What next for travel and leisure stocks? Broker thoughts and tips…

25th September 2014

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As travel and leisure companies start to update the market Ian Forrest, investment research analyst at The Share Centre, shares his views on the sector…

A steady recovery in consumer confidence in some regions has made the travel and leisure sector more attractive to investors.

A recent survey showed confidence in the UK is at its highest level for nine years, buoyed by steady improvement in the economy.

However, whilst market sentiment towards the sector has improved over the past year, it remains fragile.  Consumers may also become more cautious if interest rates begin to rise again towards the end of the year, as is widely expected.

Investors should focus on companies that could benefit from growing economies, such as the UK, and emerging middle classes, such as China, where the level of discretionary spending is rising.

Carnival delivered a strong third quarter update this week with the company beating expectations and raising its earnings guidance for the second time in three months. The company’s improved performance, growth in Asia, the impact of lower fuel costs and an end to a recent price war in the Caribbean are all positives for Carnival, however the rating remains relatively high so investors may want to wait for it to come down before getting on board.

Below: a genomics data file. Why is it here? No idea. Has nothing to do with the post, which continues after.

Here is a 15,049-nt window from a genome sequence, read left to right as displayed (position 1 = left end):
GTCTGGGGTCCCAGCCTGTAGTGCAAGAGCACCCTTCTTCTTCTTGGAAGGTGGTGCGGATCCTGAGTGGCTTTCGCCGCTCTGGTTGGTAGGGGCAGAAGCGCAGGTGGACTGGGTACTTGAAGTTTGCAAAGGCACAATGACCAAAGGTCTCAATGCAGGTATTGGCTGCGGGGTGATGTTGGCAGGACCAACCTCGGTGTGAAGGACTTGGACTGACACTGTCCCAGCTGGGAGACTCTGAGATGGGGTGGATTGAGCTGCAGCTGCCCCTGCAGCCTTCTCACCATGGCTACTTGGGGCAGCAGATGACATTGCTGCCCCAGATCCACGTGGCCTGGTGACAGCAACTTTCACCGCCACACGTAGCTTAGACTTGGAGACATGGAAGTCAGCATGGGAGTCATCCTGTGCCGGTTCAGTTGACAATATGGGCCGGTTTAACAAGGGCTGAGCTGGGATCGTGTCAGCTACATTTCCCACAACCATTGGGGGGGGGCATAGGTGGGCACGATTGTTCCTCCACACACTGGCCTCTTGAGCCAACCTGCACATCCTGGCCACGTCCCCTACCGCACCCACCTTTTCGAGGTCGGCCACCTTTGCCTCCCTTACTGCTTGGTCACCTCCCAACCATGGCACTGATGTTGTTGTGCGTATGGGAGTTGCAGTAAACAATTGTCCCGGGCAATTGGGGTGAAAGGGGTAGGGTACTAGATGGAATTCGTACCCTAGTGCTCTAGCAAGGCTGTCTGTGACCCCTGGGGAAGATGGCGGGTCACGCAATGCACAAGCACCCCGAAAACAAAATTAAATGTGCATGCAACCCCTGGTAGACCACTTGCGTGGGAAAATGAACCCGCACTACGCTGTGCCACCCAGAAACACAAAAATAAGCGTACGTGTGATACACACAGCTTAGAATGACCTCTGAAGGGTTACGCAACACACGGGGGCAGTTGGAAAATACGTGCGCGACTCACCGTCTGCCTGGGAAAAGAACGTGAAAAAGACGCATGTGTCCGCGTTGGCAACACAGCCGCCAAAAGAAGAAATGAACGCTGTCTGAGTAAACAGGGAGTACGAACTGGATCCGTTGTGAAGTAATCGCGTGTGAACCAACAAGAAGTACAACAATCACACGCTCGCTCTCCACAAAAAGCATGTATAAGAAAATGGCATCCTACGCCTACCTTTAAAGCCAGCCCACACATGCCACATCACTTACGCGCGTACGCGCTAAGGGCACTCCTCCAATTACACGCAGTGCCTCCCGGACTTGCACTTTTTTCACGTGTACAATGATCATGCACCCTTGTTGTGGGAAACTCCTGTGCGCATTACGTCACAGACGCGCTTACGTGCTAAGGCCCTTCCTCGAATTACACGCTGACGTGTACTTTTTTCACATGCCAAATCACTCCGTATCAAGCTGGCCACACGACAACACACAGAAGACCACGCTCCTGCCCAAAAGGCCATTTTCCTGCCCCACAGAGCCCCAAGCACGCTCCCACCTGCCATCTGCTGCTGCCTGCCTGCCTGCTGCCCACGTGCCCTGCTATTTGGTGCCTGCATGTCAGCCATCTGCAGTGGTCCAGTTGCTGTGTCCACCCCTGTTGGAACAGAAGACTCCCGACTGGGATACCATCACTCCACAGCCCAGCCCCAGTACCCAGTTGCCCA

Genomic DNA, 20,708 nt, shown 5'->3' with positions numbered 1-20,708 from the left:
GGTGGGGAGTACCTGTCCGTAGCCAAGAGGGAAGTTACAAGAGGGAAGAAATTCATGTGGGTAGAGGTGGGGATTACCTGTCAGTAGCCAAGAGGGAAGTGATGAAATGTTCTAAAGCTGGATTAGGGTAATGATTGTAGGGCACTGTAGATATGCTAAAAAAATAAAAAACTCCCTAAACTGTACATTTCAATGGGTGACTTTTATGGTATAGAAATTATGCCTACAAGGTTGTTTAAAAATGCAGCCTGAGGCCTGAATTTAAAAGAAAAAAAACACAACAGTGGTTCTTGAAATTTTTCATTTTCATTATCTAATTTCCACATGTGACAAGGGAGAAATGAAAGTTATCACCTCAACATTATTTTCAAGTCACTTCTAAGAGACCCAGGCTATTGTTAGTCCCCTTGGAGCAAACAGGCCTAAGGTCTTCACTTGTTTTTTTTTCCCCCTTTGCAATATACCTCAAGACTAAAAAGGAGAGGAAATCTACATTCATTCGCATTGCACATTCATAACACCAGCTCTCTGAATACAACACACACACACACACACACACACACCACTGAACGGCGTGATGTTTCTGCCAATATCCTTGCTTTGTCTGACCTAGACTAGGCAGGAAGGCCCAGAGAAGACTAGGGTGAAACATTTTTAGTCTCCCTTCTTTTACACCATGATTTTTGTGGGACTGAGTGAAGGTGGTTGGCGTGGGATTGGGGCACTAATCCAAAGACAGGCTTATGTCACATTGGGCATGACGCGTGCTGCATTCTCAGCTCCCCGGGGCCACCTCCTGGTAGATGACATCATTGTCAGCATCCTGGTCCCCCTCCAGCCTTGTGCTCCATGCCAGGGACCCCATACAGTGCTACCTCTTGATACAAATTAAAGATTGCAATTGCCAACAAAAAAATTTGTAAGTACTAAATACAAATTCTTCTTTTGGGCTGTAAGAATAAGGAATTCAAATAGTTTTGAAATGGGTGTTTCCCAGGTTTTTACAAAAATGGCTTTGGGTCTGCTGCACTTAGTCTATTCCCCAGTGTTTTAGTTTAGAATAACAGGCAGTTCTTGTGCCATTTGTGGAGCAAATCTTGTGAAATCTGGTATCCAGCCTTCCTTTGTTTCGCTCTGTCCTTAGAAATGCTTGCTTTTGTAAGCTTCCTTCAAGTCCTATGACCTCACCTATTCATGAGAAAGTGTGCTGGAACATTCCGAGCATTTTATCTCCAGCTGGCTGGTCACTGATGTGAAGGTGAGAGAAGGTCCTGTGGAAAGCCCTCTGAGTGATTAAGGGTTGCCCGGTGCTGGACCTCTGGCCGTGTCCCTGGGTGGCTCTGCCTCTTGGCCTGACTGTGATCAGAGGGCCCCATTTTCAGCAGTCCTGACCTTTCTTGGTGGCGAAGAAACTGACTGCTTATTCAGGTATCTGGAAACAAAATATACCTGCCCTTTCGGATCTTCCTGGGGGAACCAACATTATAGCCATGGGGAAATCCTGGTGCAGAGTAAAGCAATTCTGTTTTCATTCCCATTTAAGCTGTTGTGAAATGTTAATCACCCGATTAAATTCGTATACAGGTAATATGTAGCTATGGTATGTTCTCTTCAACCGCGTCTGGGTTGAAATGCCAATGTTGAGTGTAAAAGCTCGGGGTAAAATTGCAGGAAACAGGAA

Next week’s updates from Compass and no-frills airline EasyJet are expected to point to trading conditions ahead of full year results in November. Investors will be hoping for news from Compass that sluggish trading in Europe and Japan has improved. The market will be looking for further guidance on full-year profits from EasyJet, given that guidance in July was slightly below forecast.

For investors looking for exposure to the sector Forrest recommends Marston’s and William Hill.

We recommend Marston’s as a ‘buy’ for income seekers as the yield remains attractive. The company has been resilient and its F Plan strategy should continue to support further revenue growth. The business has a strong management track record and we have no reason to suspect it will deviate from its business strategy.

A strengthening UK economy is a positive for the company and we are fans of disposal proceeds being recycled into higher returning new pubs, giving some scope for improved margins over the longer term.

William Hill has been under recent regulatory pressure and subject to poor short-term sporting results, however we are optimistic that the attention it has paid to its corporate structure and strategy in various segments of its operation is starting to pay off. Valuation metrics suggest it is relatively undervalue, which we believe looks attractive on a stock that delivers strong return on capital employed and return on equity ratios ahead of peers.

We continue to recommend investors ‘buy’ William Hill. Growth in its mobile and online operations and selective international expansion should provide regional regulatory and economic diversification, while expanding its services to appeal to a wider demographic.

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